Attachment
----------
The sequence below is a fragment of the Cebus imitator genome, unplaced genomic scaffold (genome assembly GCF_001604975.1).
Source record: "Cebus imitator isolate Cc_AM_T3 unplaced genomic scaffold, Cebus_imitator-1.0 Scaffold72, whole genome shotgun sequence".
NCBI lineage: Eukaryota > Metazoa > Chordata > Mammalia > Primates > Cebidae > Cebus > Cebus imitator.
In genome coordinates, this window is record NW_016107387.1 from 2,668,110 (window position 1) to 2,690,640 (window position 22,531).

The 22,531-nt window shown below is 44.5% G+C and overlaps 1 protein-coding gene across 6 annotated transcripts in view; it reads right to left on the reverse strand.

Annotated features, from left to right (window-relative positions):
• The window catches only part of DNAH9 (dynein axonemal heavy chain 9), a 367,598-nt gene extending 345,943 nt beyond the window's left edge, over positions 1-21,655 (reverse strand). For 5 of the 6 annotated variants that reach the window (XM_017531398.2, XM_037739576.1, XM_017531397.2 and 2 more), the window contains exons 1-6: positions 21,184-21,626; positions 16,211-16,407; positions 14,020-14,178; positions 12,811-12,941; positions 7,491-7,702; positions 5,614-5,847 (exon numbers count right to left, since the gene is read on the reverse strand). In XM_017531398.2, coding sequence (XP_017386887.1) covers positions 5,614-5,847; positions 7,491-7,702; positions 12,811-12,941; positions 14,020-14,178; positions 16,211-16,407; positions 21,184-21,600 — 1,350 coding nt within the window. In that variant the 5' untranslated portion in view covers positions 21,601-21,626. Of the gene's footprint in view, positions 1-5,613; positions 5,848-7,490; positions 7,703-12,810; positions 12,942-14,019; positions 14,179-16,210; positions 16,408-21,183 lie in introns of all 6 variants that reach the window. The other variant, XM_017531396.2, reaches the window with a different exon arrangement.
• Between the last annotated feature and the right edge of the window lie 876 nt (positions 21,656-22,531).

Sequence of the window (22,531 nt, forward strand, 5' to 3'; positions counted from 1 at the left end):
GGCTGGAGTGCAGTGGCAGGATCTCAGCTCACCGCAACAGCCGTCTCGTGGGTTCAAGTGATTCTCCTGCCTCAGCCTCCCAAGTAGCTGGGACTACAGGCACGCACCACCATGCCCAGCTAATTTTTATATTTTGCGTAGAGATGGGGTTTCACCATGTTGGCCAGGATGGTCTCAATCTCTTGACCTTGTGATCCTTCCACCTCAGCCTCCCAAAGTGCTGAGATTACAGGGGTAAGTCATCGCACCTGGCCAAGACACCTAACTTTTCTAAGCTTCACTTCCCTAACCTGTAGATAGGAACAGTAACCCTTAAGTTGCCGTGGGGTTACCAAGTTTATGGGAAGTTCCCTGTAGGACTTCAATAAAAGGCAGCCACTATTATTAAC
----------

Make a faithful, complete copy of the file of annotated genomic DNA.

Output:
The sequence below is a fragment of the Cebus imitator genome, unplaced genomic scaffold (genome assembly GCF_001604975.1).
Source record: "Cebus imitator isolate Cc_AM_T3 unplaced genomic scaffold, Cebus_imitator-1.0 Scaffold72, whole genome shotgun sequence".
NCBI lineage: Eukaryota > Metazoa > Chordata > Mammalia > Primates > Cebidae > Cebus > Cebus imitator.
In genome coordinates, this window is record NW_016107387.1 from 2,668,110 (window position 1) to 2,690,640 (window position 22,531).

The 22,531-nt window shown below is 44.5% G+C and overlaps 1 protein-coding gene across 6 annotated transcripts in view; it reads right to left on the reverse strand.

Annotated features, from left to right (window-relative positions):
• The window catches only part of DNAH9 (dynein axonemal heavy chain 9), a 367,598-nt gene extending 345,943 nt beyond the window's left edge, over positions 1-21,655 (reverse strand). For 5 of the 6 annotated variants that reach the window (XM_017531398.2, XM_037739576.1, XM_017531397.2 and 2 more), the window contains exons 1-6: positions 21,184-21,626; positions 16,211-16,407; positions 14,020-14,178; positions 12,811-12,941; positions 7,491-7,702; positions 5,614-5,847 (exon numbers count right to left, since the gene is read on the reverse strand). In XM_017531398.2, coding sequence (XP_017386887.1) covers positions 5,614-5,847; positions 7,491-7,702; positions 12,811-12,941; positions 14,020-14,178; positions 16,211-16,407; positions 21,184-21,600 — 1,350 coding nt within the window. In that variant the 5' untranslated portion in view covers positions 21,601-21,626. Of the gene's footprint in view, positions 1-5,613; positions 5,848-7,490; positions 7,703-12,810; positions 12,942-14,019; positions 14,179-16,210; positions 16,408-21,183 lie in introns of all 6 variants that reach the window. The other variant, XM_017531396.2, reaches the window with a different exon arrangement.
• Between the last annotated feature and the right edge of the window lie 876 nt (positions 21,656-22,531).

Sequence of the window (22,531 nt, forward strand, 5' to 3'; positions counted from 1 at the left end):
GGCTGGAGTGCAGTGGCAGGATCTCAGCTCACCGCAACAGCCGTCTCGTGGGTTCAAGTGATTCTCCTGCCTCAGCCTCCCAAGTAGCTGGGACTACAGGCACGCACCACCATGCCCAGCTAATTTTTATATTTTGCGTAGAGATGGGGTTTCACCATGTTGGCCAGGATGGTCTCAATCTCTTGACCTTGTGATCCTTCCACCTCAGCCTCCCAAAGTGCTGAGATTACAGGGGTAAGTCATCGCACCTGGCCAAGACACCTAACTTTTCTAAGCTTCACTTCCCTAACCTGTAGATAGGAACAGTAACCCTTAAGTTGCCGTGGGGTTACCAAGTTTATGGGAAGTTCCCTGTAGGACTTCAATAAAAGGCAGCCACTATTATTAAC